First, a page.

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Forging Ahead to the Supreme Court? Drug Company Sues U.S. Over Inflation Reduction Act Pricing

June 8, 2023

Forging Ahead to the Supreme Court? Drug Company Sues U.S. Over Inflation Reduction Act Pricing

June 8, 2023

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After the Inflation Reduction Act was passed in August 2022, it was expected that a pharmaceutical manufacturer would file a challenging lawsuit.

A lawsuit is challenging the constitutionality of the drug price negotiation process contained in the Inflation Reduction Act of 2022 (IRA). The IRA impacts other industries―including energy―so additional legal actions are anticipated. These lawsuits may be heading to the Supreme Court of the United States.

IRA Amends Medicare Part D’s Noninterference Clause and Requires Federal Government to Negotiate Prices for Some Drugs

The IRA aims to curb inflation by: (1) lowering prescription drug prices, (2) investing into domestic energy production while promoting clean energy and (3) reducing the deficit. President Joe Biden signed it into law on August 16, 2022.

Regarding prescription drug costs, the IRA allows Medicare to negotiate prices with drug companies, put an inflation cap on drug prices and lower out-of-pocket expenses for Medicare recipients. The Congressional Budget Office estimates that the drug pricing provisions in the law will reduce the federal deficit by approximately $237 billion over 10 years (2022-2031).

By way of background, the Medicare Part D program―for which Medicare contracts with private plan sponsors to provide prescription drug benefits―contains a noninterference clause that states that the secretary of the U.S. Department of Health and Human Services (HHS) is prohibited from negotiating prescription drug prices with manufacturers on behalf of Medicare beneficiaries and establishing a preferred drugs list.

Medicare prescription drug prices are negotiated between prescription drug manufacturers and insurance companies that administer Part D plans.

The IRA amends the Part D noninterference clause through an exception that requires the HHS secretary to negotiate prices with drug companies for a small number of single-source brand name drugs or biologics without generic or biosimilar competitors that are covered under Medicare Part D (starting in 2026) and Part B (starting in 2028). Certain categories of drugs are excluded from the negotiation process.

The IRA establishes an upper limit for the negotiated price (“maximum fair price”) for a specific drug. When negotiating the “maximum fair price” for a drug, the HHS secretary is required to consider the criteria, including: (1) manufacturer’s research and development costs, (2) current unit costs of production and distribution, (3) patents, and (4) market data and revenue.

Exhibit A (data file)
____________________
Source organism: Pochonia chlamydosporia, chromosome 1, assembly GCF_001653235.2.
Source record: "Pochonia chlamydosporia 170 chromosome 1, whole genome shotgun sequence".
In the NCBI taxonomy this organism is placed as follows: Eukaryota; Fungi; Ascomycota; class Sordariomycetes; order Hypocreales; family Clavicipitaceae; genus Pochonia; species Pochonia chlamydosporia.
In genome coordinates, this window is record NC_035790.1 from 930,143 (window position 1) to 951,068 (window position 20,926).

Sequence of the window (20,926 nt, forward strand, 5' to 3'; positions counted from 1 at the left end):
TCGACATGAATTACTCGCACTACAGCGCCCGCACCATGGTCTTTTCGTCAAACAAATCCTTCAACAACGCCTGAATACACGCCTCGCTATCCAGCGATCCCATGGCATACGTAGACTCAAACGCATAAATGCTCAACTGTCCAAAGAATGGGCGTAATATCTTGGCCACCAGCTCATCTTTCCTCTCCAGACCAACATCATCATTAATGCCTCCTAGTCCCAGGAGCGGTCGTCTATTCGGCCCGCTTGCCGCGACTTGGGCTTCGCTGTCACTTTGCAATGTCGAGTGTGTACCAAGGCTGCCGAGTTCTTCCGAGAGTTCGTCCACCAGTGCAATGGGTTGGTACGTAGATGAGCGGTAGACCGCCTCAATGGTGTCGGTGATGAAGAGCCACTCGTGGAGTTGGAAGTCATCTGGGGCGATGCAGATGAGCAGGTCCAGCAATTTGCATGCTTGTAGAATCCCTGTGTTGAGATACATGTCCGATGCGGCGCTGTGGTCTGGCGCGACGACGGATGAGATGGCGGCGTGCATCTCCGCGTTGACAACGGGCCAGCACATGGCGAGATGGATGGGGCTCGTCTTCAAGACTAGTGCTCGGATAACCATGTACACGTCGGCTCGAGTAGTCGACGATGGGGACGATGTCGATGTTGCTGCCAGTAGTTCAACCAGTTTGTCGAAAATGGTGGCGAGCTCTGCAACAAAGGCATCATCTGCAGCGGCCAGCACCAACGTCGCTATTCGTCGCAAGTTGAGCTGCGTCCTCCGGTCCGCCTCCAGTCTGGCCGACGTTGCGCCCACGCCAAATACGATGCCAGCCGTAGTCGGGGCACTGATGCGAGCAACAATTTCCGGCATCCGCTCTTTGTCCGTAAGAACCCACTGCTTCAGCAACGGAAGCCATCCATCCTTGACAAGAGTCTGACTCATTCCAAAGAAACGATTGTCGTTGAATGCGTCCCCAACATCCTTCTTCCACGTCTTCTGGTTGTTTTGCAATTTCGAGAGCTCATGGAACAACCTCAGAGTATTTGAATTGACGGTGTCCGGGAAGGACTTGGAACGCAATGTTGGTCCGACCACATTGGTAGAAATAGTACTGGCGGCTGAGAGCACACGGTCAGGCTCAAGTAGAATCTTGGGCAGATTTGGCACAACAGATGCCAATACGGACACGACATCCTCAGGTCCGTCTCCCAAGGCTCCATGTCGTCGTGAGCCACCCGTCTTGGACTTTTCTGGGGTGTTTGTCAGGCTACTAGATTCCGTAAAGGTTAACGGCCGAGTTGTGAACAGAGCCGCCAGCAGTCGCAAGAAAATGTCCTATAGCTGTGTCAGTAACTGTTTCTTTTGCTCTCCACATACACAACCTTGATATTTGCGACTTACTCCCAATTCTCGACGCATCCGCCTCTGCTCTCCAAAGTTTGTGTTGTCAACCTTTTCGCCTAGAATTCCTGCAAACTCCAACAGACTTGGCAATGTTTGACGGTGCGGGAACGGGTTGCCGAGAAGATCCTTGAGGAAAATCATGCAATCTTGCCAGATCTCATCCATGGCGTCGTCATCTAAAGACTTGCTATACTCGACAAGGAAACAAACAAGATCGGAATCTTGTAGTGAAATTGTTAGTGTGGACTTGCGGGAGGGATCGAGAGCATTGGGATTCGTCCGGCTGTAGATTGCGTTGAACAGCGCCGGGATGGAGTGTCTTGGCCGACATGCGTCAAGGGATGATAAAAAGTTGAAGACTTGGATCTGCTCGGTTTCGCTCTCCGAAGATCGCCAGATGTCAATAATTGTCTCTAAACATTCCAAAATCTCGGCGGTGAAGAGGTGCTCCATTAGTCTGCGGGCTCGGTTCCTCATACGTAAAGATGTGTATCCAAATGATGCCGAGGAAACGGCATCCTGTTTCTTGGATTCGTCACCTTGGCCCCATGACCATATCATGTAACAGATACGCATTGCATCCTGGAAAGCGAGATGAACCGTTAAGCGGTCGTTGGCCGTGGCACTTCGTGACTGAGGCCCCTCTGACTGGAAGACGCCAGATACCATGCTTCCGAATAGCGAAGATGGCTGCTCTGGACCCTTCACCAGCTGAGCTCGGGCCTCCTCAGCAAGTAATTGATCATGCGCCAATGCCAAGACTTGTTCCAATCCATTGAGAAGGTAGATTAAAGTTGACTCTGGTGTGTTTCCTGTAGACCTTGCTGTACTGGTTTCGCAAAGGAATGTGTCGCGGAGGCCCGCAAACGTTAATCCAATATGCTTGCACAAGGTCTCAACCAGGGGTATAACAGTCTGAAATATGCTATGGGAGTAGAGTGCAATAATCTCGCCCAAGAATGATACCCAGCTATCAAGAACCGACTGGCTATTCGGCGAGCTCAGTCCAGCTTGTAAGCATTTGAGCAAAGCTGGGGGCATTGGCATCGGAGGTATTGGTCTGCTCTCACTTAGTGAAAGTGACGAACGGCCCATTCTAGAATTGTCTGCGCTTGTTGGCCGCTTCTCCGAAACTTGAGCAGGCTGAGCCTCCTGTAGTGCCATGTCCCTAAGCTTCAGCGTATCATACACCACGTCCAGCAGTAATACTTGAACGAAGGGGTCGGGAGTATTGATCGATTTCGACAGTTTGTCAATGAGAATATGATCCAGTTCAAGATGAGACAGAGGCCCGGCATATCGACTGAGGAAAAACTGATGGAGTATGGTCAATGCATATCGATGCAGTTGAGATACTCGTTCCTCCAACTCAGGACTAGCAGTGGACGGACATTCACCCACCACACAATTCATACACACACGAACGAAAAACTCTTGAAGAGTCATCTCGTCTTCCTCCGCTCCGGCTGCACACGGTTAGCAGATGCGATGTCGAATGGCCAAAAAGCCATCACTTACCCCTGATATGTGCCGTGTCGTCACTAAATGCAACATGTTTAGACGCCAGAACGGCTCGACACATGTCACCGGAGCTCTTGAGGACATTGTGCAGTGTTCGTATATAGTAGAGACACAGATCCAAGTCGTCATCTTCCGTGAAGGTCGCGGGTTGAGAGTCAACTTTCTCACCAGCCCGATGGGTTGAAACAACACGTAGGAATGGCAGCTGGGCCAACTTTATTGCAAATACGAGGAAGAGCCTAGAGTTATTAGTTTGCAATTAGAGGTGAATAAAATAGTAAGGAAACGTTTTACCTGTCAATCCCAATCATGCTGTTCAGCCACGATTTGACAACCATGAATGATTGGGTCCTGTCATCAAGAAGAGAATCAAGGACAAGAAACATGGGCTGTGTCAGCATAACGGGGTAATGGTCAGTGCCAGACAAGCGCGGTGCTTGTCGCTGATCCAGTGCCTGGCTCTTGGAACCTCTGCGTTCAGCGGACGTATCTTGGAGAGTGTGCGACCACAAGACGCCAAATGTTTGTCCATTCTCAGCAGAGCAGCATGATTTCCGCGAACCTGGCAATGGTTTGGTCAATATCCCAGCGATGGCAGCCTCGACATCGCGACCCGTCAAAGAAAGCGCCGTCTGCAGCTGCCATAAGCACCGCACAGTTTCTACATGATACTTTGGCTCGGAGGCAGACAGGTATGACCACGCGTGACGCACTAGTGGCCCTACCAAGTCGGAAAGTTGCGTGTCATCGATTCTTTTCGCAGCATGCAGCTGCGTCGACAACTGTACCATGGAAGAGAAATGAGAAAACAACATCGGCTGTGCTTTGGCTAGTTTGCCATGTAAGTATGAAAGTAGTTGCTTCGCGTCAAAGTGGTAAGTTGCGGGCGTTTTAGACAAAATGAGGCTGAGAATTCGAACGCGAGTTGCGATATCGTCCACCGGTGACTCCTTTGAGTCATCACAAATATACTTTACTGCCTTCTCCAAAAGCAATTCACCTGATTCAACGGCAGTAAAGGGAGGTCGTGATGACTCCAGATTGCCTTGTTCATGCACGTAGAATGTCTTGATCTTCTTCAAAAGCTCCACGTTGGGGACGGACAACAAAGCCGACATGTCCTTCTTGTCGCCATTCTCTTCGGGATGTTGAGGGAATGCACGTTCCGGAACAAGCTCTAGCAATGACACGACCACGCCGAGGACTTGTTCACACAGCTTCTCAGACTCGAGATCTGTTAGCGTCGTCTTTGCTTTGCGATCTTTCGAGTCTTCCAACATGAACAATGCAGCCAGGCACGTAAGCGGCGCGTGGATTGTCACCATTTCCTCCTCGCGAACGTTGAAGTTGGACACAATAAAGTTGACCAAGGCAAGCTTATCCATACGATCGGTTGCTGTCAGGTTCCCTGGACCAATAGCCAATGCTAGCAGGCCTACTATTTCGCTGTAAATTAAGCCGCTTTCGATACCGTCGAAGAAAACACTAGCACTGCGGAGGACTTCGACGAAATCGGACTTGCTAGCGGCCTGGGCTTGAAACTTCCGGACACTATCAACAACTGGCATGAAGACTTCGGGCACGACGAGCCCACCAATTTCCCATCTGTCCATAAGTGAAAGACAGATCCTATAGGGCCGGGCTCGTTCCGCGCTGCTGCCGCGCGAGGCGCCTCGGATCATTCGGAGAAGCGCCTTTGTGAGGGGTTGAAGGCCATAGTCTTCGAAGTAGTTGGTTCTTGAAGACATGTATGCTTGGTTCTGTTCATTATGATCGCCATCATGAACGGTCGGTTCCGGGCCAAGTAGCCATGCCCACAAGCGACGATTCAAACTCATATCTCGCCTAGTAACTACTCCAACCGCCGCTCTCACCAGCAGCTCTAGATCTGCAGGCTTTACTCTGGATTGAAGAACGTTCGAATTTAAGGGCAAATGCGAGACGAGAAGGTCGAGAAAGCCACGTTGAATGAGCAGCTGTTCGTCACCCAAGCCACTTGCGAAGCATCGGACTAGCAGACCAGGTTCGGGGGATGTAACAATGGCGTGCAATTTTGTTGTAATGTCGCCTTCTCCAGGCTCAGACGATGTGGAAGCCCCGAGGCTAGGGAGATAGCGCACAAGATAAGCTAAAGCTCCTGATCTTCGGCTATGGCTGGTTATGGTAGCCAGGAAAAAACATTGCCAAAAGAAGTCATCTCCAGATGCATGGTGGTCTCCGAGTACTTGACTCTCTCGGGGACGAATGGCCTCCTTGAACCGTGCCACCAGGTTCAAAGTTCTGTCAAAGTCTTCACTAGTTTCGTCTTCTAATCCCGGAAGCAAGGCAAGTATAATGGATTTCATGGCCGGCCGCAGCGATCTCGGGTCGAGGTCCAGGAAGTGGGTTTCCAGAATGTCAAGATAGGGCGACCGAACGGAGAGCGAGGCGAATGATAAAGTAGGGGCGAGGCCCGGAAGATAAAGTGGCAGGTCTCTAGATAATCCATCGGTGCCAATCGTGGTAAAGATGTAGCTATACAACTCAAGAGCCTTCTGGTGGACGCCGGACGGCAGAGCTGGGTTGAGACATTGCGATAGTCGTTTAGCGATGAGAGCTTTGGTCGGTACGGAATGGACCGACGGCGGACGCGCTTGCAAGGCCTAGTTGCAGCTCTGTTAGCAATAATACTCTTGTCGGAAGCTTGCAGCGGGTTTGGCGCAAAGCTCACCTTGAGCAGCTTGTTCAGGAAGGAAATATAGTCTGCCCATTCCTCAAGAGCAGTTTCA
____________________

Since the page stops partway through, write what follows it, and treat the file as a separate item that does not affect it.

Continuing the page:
The Centers for Medicare & Medicaid Services (CMS) plan to implement this through a signed agreement that will set forth the requirements governing the manufacturer’s participation in the program. See CMS, Medicare Drug Price Negotiation Program: Initial Memorandum, Implementation of Sections 1191-1198 of the Social Security Act for Initial Price Applicability Year 2026, at 26 (Mar. 15, 2023).

The HHS is scheduled to release its list of the first 10 drugs up for negotiation in September 2023, and prices will take effect on January 1, 2026. Then, the HHS will begin its negotiations on the next round of drug pricing, which will be released in September 2024.

Lawsuit Challenging Constitutionality of IRA’s Drug Price Negotiation Process

This week, Merck & Co. filed a federal lawsuit in the District of Columbia against HHS and CMS, asserting two claims:

  1. Count 1: Uncompensated Takings in Violation of the Fifth Amendment: In sum, the purpose of the IRA’s process is “for Medicare to obtain prescription drugs without paying fair market value” while the IRA “yields the threat of crippling penalties to force manufacturers to transfer their patented pharmaceutical products to Medicare beneficiaries, for public use.”
  2. Count 2: Compelled Speech in Violation of the First Amendment: In sum, the IRA is engaging in a “façade of ‘negotiations’ and ‘agreements’ that require manufactures to convey that they ‘agree’ to HHS’s ‘fair’ process.”

Merck v. Becerra, No. 1:23-cv-01615 (D.D.C.)

Merck expects that the HHS will select its products Januvia―a medication for diabetes―as part of the first round of the program, which is being released in September 2023, and then Janumet―a diabetes medicine―and Keytruda―a cancer drug―in the next two rounds of the program.  

Merck calls the drug price negotiation process a “sham” and “extortion.”

Why These Lawsuits Matter

After the IRA was passed in August 2022, it was expected that a pharmaceutical manufacturer would file a challenging lawsuit. We expect that additional manufacturers, pharmacist groups, and other interested parties will file lawsuits and/or submit papers in support of the Merck lawsuit and the anticipated appeals in the federal court system. Further, the IRA impacts multiple industries and many participants of the pharmaceutical industry, so additional lawsuits challenging the IRA are expected. These lawsuits matter because they may reach the U.S. Supreme Court relatively quickly before the new prices for the first round of 10 drugs take effect starting on January 1, 2026.

For More Information

If you have any questions about this Alert, please contact Sheila Raftery Wiggins, Jonathan L. Swichar, any of the attorneys in our Pharmacy Litigation Group or the attorney in the firm with whom you are regularly in contact.

Disclaimer: This Alert has been prepared and published for informational purposes only and is not offered, nor should be construed, as legal advice. For more information, please see the firm's full disclaimer.